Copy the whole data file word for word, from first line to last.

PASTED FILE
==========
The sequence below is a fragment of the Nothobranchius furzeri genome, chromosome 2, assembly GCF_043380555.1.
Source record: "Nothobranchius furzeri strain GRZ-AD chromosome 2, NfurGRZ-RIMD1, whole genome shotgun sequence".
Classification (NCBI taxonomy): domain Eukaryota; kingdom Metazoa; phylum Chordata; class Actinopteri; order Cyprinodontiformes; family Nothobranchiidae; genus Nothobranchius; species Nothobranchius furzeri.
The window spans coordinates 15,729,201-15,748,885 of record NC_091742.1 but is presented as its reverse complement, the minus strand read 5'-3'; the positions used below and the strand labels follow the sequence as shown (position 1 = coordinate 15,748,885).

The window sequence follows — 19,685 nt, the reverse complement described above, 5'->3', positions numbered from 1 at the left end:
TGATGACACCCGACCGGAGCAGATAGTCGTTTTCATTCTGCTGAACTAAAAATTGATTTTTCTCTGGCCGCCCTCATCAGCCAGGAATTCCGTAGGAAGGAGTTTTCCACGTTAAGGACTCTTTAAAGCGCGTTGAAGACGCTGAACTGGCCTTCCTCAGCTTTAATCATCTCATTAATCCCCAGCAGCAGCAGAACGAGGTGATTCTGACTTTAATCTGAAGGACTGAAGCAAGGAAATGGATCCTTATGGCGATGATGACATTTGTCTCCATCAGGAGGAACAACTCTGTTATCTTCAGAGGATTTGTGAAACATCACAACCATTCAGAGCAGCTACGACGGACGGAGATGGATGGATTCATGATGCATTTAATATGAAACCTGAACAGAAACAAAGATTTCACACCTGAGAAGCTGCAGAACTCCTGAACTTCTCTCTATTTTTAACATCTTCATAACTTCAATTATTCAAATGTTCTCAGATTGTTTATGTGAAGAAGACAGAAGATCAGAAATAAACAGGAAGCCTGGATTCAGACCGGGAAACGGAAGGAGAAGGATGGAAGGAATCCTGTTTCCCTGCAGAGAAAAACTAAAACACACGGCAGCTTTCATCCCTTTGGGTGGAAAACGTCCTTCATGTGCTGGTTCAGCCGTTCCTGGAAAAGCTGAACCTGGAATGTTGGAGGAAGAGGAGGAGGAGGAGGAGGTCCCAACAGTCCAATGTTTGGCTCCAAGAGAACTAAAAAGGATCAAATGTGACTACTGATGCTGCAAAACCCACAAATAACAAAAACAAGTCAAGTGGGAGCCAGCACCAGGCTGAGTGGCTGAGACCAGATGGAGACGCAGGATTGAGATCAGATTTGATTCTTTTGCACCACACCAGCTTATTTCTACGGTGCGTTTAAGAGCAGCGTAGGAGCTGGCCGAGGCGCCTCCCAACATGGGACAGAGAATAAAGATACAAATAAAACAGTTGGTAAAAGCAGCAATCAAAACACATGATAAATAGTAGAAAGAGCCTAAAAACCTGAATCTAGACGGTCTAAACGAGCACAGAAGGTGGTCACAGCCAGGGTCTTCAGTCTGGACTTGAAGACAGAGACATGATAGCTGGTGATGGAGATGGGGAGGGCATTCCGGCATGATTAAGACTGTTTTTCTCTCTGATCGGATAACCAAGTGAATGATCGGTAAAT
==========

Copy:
The sequence below is a fragment of the Nothobranchius furzeri genome, chromosome 2, assembly GCF_043380555.1.
Source record: "Nothobranchius furzeri strain GRZ-AD chromosome 2, NfurGRZ-RIMD1, whole genome shotgun sequence".
Classification (NCBI taxonomy): domain Eukaryota; kingdom Metazoa; phylum Chordata; class Actinopteri; order Cyprinodontiformes; family Nothobranchiidae; genus Nothobranchius; species Nothobranchius furzeri.
The window spans coordinates 15,729,201-15,748,885 of record NC_091742.1 but is presented as its reverse complement, the minus strand read 5'-3'; the positions used below and the strand labels follow the sequence as shown (position 1 = coordinate 15,748,885).

The window sequence follows — 19,685 nt, the reverse complement described above, 5'->3', positions numbered from 1 at the left end:
TGATGACACCCGACCGGAGCAGATAGTCGTTTTCATTCTGCTGAACTAAAAATTGATTTTTCTCTGGCCGCCCTCATCAGCCAGGAATTCCGTAGGAAGGAGTTTTCCACGTTAAGGACTCTTTAAAGCGCGTTGAAGACGCTGAACTGGCCTTCCTCAGCTTTAATCATCTCATTAATCCCCAGCAGCAGCAGAACGAGGTGATTCTGACTTTAATCTGAAGGACTGAAGCAAGGAAATGGATCCTTATGGCGATGATGACATTTGTCTCCATCAGGAGGAACAACTCTGTTATCTTCAGAGGATTTGTGAAACATCACAACCATTCAGAGCAGCTACGACGGACGGAGATGGATGGATTCATGATGCATTTAATATGAAACCTGAACAGAAACAAAGATTTCACACCTGAGAAGCTGCAGAACTCCTGAACTTCTCTCTATTTTTAACATCTTCATAACTTCAATTATTCAAATGTTCTCAGATTGTTTATGTGAAGAAGACAGAAGATCAGAAATAAACAGGAAGCCTGGATTCAGACCGGGAAACGGAAGGAGAAGGATGGAAGGAATCCTGTTTCCCTGCAGAGAAAAACTAAAACACACGGCAGCTTTCATCCCTTTGGGTGGAAAACGTCCTTCATGTGCTGGTTCAGCCGTTCCTGGAAAAGCTGAACCTGGAATGTTGGAGGAAGAGGAGGAGGAGGAGGAGGTCCCAACAGTCCAATGTTTGGCTCCAAGAGAACTAAAAAGGATCAAATGTGACTACTGATGCTGCAAAACCCACAAATAACAAAAACAAGTCAAGTGGGAGCCAGCACCAGGCTGAGTGGCTGAGACCAGATGGAGACGCAGGATTGAGATCAGATTTGATTCTTTTGCACCACACCAGCTTATTTCTACGGTGCGTTTAAGAGCAGCGTAGGAGCTGGCCGAGGCGCCTCCCAACATGGGACAGAGAATAAAGATACAAATAAAACAGTTGGTAAAAGCAGCAATCAAAACACATGATAAATAGTAGAAAGAGCCTAAAAACCTGAATCTAGACGGTCTAAACGAGCACAGAAGGTGGTCACAGCCAGGGTCTTCAGTCTGGACTTGAAGACAGAGACATGATAGCTGGTGATGGAGATGGGGAGGGCATTCCGGCATGATTAAGACTGTTTTTCTCTCTGATCGGATAACCAAGTGAATGATCGGTAAAT